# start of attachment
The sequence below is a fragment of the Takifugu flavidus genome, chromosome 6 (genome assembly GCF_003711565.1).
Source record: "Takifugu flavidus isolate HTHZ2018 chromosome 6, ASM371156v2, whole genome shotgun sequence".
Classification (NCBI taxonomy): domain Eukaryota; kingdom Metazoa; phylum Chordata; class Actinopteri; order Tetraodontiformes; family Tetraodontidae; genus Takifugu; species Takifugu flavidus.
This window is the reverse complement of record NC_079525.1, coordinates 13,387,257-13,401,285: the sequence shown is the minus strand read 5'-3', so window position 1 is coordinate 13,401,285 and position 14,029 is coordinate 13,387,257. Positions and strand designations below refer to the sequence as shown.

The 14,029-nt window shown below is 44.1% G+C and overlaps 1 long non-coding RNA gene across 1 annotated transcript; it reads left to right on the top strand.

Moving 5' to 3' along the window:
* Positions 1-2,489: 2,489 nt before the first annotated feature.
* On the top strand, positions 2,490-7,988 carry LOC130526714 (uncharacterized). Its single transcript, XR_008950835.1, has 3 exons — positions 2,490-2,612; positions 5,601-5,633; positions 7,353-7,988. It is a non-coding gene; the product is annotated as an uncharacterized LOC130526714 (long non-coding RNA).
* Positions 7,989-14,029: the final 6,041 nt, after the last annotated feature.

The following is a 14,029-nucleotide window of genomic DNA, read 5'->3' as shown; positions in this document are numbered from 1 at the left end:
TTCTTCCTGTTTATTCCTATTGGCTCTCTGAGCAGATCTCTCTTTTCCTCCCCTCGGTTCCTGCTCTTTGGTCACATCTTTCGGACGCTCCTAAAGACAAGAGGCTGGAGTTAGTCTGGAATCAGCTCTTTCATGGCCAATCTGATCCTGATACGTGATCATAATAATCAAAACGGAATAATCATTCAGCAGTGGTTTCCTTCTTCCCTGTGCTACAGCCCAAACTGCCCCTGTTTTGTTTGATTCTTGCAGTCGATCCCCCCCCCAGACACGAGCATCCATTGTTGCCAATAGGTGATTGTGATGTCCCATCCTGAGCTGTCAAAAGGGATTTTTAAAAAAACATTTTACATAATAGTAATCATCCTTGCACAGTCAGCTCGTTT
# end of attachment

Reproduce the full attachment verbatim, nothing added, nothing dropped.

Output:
The sequence below is a fragment of the Takifugu flavidus genome, chromosome 6 (genome assembly GCF_003711565.1).
Source record: "Takifugu flavidus isolate HTHZ2018 chromosome 6, ASM371156v2, whole genome shotgun sequence".
Classification (NCBI taxonomy): domain Eukaryota; kingdom Metazoa; phylum Chordata; class Actinopteri; order Tetraodontiformes; family Tetraodontidae; genus Takifugu; species Takifugu flavidus.
This window is the reverse complement of record NC_079525.1, coordinates 13,387,257-13,401,285: the sequence shown is the minus strand read 5'-3', so window position 1 is coordinate 13,401,285 and position 14,029 is coordinate 13,387,257. Positions and strand designations below refer to the sequence as shown.

The 14,029-nt window shown below is 44.1% G+C and overlaps 1 long non-coding RNA gene across 1 annotated transcript; it reads left to right on the top strand.

Moving 5' to 3' along the window:
* Positions 1-2,489: 2,489 nt before the first annotated feature.
* On the top strand, positions 2,490-7,988 carry LOC130526714 (uncharacterized). Its single transcript, XR_008950835.1, has 3 exons — positions 2,490-2,612; positions 5,601-5,633; positions 7,353-7,988. It is a non-coding gene; the product is annotated as an uncharacterized LOC130526714 (long non-coding RNA).
* Positions 7,989-14,029: the final 6,041 nt, after the last annotated feature.

The following is a 14,029-nucleotide window of genomic DNA, read 5'->3' as shown; positions in this document are numbered from 1 at the left end:
TTCTTCCTGTTTATTCCTATTGGCTCTCTGAGCAGATCTCTCTTTTCCTCCCCTCGGTTCCTGCTCTTTGGTCACATCTTTCGGACGCTCCTAAAGACAAGAGGCTGGAGTTAGTCTGGAATCAGCTCTTTCATGGCCAATCTGATCCTGATACGTGATCATAATAATCAAAACGGAATAATCATTCAGCAGTGGTTTCCTTCTTCCCTGTGCTACAGCCCAAACTGCCCCTGTTTTGTTTGATTCTTGCAGTCGATCCCCCCCCCAGACACGAGCATCCATTGTTGCCAATAGGTGATTGTGATGTCCCATCCTGAGCTGTCAAAAGGGATTTTTAAAAAAACATTTTACATAATAGTAATCATCCTTGCACAGTCAGCTCGTTT